There were a great number of businesses and corporations, before the creation of the Sarbanes-Oxley Act (SOX), which were conducting illegal and fraudulent practices in order to show that their organization was making a huge profit. A lot of the internal control procedures that was discussed in our textbook either didn’t exist or, if existed, were never enforced within these businesses. There were many factors that caused a lot of the scandals, such as Enron and WorldCom, to be brought to light. In response to these illegal practices and the fallout from Enron and WorldCom’s faulty financial statements, members of Congress were pressured by investors, who were left with nothing, to draft up legislation to regulate procedures and prevent a catastrophe like the Enron scandal from happening again. Hence, Senator Paul Sarbanes and Representative Michael Oxley drafted and sponsored the creation and passage of the Sarbanes-Oxley Act of 2002 [ (Sarbanes-Oxley Act) ]. However, one may wonder how does the SOX relates to internal control.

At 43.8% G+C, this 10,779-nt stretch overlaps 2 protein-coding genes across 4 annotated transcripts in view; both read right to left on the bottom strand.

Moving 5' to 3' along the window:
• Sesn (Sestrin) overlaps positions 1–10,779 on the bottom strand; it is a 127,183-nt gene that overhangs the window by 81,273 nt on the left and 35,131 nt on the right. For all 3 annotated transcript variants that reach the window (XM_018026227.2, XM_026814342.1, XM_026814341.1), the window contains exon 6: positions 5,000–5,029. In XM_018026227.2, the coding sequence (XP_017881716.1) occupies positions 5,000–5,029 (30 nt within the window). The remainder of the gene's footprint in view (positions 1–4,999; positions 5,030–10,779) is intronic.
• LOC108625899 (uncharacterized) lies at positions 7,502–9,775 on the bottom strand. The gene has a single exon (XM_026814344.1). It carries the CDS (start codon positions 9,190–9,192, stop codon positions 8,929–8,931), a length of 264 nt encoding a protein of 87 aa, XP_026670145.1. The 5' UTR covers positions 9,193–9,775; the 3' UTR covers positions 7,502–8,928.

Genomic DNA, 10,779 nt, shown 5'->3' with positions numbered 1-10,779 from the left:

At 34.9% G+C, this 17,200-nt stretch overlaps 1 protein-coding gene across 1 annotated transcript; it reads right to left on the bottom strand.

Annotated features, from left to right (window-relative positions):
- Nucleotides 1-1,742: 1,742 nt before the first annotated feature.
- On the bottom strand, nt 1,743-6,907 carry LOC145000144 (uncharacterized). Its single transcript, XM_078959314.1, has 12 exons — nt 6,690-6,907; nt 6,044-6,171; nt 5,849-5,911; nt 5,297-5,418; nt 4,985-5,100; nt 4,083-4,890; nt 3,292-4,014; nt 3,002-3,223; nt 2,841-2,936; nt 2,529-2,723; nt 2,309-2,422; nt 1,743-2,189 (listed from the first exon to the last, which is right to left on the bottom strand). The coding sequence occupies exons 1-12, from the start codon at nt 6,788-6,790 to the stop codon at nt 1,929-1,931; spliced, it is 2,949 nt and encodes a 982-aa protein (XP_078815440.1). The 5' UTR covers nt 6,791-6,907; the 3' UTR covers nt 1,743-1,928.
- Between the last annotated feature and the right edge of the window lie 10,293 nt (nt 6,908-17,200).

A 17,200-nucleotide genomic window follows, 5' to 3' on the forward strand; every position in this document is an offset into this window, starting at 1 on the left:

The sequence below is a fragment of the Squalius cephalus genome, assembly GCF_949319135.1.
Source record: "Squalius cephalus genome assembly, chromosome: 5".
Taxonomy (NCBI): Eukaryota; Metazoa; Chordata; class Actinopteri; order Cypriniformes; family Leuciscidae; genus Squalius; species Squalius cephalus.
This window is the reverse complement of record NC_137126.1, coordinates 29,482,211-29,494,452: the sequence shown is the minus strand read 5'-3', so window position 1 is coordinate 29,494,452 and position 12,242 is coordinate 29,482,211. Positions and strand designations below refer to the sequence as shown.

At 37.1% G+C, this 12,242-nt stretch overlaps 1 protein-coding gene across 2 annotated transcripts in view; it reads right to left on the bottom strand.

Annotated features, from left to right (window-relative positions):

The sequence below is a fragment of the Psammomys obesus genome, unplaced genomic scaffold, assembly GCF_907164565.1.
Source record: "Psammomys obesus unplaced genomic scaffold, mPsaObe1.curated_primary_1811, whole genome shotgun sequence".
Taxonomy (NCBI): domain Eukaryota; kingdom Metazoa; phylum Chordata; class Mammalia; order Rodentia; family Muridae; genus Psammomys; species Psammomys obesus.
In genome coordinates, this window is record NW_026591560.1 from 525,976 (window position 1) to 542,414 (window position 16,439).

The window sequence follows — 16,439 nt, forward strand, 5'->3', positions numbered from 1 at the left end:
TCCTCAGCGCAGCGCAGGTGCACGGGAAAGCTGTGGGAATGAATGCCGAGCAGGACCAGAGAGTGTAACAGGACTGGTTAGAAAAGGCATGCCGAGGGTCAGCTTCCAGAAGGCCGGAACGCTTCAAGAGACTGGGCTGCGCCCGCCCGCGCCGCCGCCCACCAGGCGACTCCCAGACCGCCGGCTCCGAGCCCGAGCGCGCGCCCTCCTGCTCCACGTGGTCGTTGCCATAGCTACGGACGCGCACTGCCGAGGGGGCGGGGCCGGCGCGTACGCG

The SOX set many new regulations on internal control on the financial reporting of companies. Before SOX, auditing firms were self-regulated, and after SOX was enacted, the Public Company Accounting Oversight Board was establish to oversee the work of auditors of public companies. This prevents and controls how auditing firms interact with companies. With an independent auditing firm, there was no chance of “looking past” mistakes purposely made by the company’s accountant(s) in order to show a profit [ (Sarbanes-Oxley Act, 2002) ].
The SOX required internal controls for assuring the accuracy of financial reports and disclosures. It also mandated audits and reports on these controls. The government really wanted to ensure nothing was left hidden from the reporting process.
The relation of the SOX and internal controls is also seen in the procedure of assigning responsibilities to senior executives. The SOX set how...